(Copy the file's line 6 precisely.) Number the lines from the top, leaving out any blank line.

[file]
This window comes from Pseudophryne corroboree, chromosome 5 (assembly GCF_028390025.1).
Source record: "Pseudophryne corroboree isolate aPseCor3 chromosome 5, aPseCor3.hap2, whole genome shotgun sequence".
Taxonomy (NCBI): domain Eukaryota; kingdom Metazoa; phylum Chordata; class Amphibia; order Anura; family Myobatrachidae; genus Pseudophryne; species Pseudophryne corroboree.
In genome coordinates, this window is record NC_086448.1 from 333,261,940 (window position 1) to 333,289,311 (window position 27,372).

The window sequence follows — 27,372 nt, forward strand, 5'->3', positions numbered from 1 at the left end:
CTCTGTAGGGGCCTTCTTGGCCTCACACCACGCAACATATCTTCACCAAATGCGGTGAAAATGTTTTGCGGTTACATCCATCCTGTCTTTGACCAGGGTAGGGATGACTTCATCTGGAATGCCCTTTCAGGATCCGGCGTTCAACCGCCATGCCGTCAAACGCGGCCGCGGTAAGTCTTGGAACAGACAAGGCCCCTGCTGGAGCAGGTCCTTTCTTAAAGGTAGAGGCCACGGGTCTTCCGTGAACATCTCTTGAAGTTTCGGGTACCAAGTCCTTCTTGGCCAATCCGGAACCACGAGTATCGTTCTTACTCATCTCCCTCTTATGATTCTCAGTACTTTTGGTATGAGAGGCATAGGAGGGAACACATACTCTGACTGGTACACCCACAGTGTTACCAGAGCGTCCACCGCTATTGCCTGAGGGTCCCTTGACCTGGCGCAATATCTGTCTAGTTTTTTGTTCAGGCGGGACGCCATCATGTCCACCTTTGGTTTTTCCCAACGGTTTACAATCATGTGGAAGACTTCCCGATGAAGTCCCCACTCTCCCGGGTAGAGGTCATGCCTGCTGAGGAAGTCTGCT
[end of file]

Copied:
CTCTGTAGGGGCCTTCTTGGCCTCACACCACGCAACATATCTTCACCAAATGCGGTGAAAATGTTTTGCGGTTACATCCATCCTGTCTTTGACCAGGGTAGGGATGACTTCATCTGGAATGCCCTTTCAGGATCCGGCGTTCAACCGCCATGCCGTCAAACGCGGCCGCGGTAAGTCTTGGAACAGACAAGGCCCCTGCTGGAGCAGGTCCTTTCTTAAAGGTAGAGGCCACGGGTCTTCCGTGAACATCTCTTGAAGTTTCGGGTACCAAGTCCTTCTTGGCCAATCCGGAACCACGAGTATCGTTCTTACTCATCTCCCTCTTATGATTCTCAGTACTTTTGGTATGAGAGGCATAGGAGGGAACACATACTCTGACTGGTACACCCACAGTGTTACCAGAGCGTCCACCGCTATTGCCTGAGGGTCCCTTGACCTGGCGCAATATCTGTCTAGTTTTTTGTTCAGGCGGGACGCCATCATGTCCACCTTTGGTTTTTCCCAACGGTTTACAATCATGTGGAAGACTTCCCGATGAAGTCCCCACTCTCCCGGGTAGAGGTCATGCCTGCTGAGGAAGTCTGCT